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Short week, long scrimmage

Posted: 7:20 a.m.

GEORGETOWN, Ky. - After just four days and what will be seven practices, the Bengals stage their intrasquad scrimmage Friday night. Since it is here so quickly because of how the preseason schedule works and because it is exactly that, a scrimmage, it's not time to start crafting the depth chart for the Sept. 7 opener.

Take, for instance, a guy like strong safety Kyries Hebert, the CFL veteran last with the Winnipeg team that made it to last year's Grey Cup. Told that Calgary was scouting the camp this week, Hebert said, "I'm not going back. I'm staying."

John Murphy, Calgary's scouting director, doesn't have a shot at Hebert because he would have to go back to Winnipeg. But he gives Hebert a pretty good shot to make the team at its most competitive position.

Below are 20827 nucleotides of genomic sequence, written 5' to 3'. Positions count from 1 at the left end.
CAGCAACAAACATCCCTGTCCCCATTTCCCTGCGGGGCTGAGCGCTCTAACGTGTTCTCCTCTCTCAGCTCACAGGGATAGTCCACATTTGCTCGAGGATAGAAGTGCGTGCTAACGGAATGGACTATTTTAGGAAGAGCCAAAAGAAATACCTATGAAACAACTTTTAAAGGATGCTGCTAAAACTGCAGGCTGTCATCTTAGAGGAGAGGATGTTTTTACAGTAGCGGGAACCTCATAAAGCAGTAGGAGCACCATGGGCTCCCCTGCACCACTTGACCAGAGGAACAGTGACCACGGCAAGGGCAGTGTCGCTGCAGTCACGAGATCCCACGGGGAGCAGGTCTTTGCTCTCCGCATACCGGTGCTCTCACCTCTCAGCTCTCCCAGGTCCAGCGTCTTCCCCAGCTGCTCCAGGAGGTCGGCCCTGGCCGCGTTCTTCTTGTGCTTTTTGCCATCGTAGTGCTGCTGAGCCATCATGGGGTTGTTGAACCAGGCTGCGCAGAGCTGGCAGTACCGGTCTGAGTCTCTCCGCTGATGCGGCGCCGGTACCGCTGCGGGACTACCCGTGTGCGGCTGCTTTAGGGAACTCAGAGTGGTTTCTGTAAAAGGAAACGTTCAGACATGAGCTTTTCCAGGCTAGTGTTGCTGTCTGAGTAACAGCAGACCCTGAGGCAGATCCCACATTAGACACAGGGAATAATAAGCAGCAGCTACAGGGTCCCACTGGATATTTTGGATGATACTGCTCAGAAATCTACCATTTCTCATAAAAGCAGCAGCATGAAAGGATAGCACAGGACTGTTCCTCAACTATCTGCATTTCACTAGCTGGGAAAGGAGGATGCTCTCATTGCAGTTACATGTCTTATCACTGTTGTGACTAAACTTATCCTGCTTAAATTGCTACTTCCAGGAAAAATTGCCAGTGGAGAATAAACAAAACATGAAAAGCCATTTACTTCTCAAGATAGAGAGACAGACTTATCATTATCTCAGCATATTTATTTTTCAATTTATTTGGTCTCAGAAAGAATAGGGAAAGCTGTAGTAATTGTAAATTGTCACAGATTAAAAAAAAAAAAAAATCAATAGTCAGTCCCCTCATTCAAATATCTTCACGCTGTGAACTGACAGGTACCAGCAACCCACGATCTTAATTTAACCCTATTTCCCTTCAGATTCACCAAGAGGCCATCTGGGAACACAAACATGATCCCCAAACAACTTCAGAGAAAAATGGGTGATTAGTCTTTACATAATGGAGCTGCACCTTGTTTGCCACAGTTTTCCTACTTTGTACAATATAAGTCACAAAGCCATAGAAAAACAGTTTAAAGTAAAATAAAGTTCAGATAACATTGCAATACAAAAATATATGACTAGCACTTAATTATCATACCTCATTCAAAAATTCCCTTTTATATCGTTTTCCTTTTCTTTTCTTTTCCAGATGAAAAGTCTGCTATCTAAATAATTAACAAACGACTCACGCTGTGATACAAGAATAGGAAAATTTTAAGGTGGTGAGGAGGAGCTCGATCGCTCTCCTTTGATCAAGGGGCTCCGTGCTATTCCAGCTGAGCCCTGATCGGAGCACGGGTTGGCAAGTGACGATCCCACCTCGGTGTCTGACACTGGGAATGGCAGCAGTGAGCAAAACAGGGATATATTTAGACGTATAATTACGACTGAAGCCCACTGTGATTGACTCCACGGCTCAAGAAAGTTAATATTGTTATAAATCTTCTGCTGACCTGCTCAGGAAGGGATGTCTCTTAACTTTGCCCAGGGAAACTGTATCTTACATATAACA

"His size and the way he runs is something you have to really keep in mind," Murphy said and the club will, but much is going to depend on special teams and that isn't really going to be live until the preseason opener in Green Bay still 10 days away.

"It's not going to make or break Kyries Hebert how he does tomorrow evening," said head coach Marvin Lewis after Thursday's practice. "It's a step along in the process."

But it's a nice storyline. Hebert, once the richest defensive player in Canadian history, has been cut by three NFL teams and at age 27 may be looking at his last shot.

Other Friday storylines on a night that figures to hold about 50 plays:

No. 10, WR Marcus Maxwell: There is some buzz that Chad Johnson (ankle) is going to return to practice Monday, which is going to give Maxwell fewer reps at his X position in his bid for the No. 3 spot. There is some concern that none of the third-receiver candidates have stepped up to grab it by separating themselves, but it is early and they have benefited from a ton of work with T.J. Houshmandzadeh sitting out the last few days with a tight muscle that may shelve him Friday night.